Solution doesn't need cursor instance?

On, the solution provided is

import sqlite3
conn = sqlite3.connect("factbook.db")
schema = conn.execute("pragma table_info(facts);").fetchall()
for s in schema:

But in all the PostgreSQL exercises prior to this one, we had to instantiate a cursor instance. How come one isn’t needed here? Is it because it’s not needed for SQLite?

I tried rerunning the solution with a cursor instance, and it passes as well.

import sqlite3
conn = sqlite3.connect("factbook.db")
cursor = conn.cursor()

cursor.execute('pragma table_info(facts);')
schema = cursor.fetchall()
for item in schema:

In the Querying SQLite from Python mission it is explained that the Connection object also have the execute method that creates a cursor under the hood, therefore you do no need to create it yourself. Here’s the mission’s text:

So far, we’ve run queries by creating a Cursor instance, and then calling the execute method on the instance. The SQLite library actually allows us to skip creating a Cursor altogether by using the execute method within the Connection object itself. SQLite will create a Cursor instance for us under the hood and run our query against the database, allowing us to skip a step. Here’s what the code looks like:

conn = sqlite3.connect("jobs.db")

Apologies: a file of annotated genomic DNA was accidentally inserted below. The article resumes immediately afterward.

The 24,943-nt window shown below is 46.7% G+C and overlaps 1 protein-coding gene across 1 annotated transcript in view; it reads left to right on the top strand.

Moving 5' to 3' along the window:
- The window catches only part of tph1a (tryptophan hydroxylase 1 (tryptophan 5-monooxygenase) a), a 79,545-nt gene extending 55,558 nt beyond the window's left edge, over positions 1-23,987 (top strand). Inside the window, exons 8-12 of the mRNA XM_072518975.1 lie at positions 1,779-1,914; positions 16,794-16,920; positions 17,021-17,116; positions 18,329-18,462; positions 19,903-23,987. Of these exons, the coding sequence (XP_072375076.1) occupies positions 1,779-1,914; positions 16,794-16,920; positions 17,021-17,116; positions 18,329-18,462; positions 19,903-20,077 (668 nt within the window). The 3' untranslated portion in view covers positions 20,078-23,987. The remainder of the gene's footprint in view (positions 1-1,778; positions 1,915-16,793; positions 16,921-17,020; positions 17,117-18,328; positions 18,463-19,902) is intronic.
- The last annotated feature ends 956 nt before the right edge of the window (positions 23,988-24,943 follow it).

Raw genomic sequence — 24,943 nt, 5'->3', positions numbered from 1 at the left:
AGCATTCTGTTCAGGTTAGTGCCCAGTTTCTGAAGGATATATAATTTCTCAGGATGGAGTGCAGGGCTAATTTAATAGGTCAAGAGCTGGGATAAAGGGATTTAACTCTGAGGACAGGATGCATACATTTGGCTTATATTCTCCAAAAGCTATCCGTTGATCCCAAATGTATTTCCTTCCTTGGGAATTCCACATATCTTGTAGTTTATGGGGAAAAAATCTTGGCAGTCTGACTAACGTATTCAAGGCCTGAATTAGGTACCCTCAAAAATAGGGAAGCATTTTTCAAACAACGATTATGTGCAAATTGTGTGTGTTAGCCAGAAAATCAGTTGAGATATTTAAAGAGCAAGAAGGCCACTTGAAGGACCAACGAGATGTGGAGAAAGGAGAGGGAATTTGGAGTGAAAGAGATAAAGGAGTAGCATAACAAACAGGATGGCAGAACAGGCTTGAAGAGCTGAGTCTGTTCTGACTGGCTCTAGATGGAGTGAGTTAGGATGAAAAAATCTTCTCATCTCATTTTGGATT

query = "select * from recent_grads;"`

Notice that we didn’t explicitly create a separate Cursor instance ourselves in this code example.

Ah, thank you! I have forgotten about that.

What are the pros and cons to explicitly instantiating a Cursor then? Which is the convention?

The documentation defines conn.execute() as a nonstandard shortcut that creates a cursor object by calling the cursor() method, calls the cursor’s execute() method with the parameters given, and returns the cursor.

As conn.execute() creates a cursor under the hood I do not think there’s any such thing as pros and cons for this situation since the process is basically the same.

Mentioned in Cat Plus Plus answer Python has a PEP249 standard that does not allow execute on connection. It’s Sqlite3’s own extension to allow that. Also, people were saying python’s cursor is different from general cursors, so when learning you should consider where you are in the chain of library --> language --> abstract concept.

I’m sure you will use requests some day.
There is a similar analogy with whether to use request.get vs session.get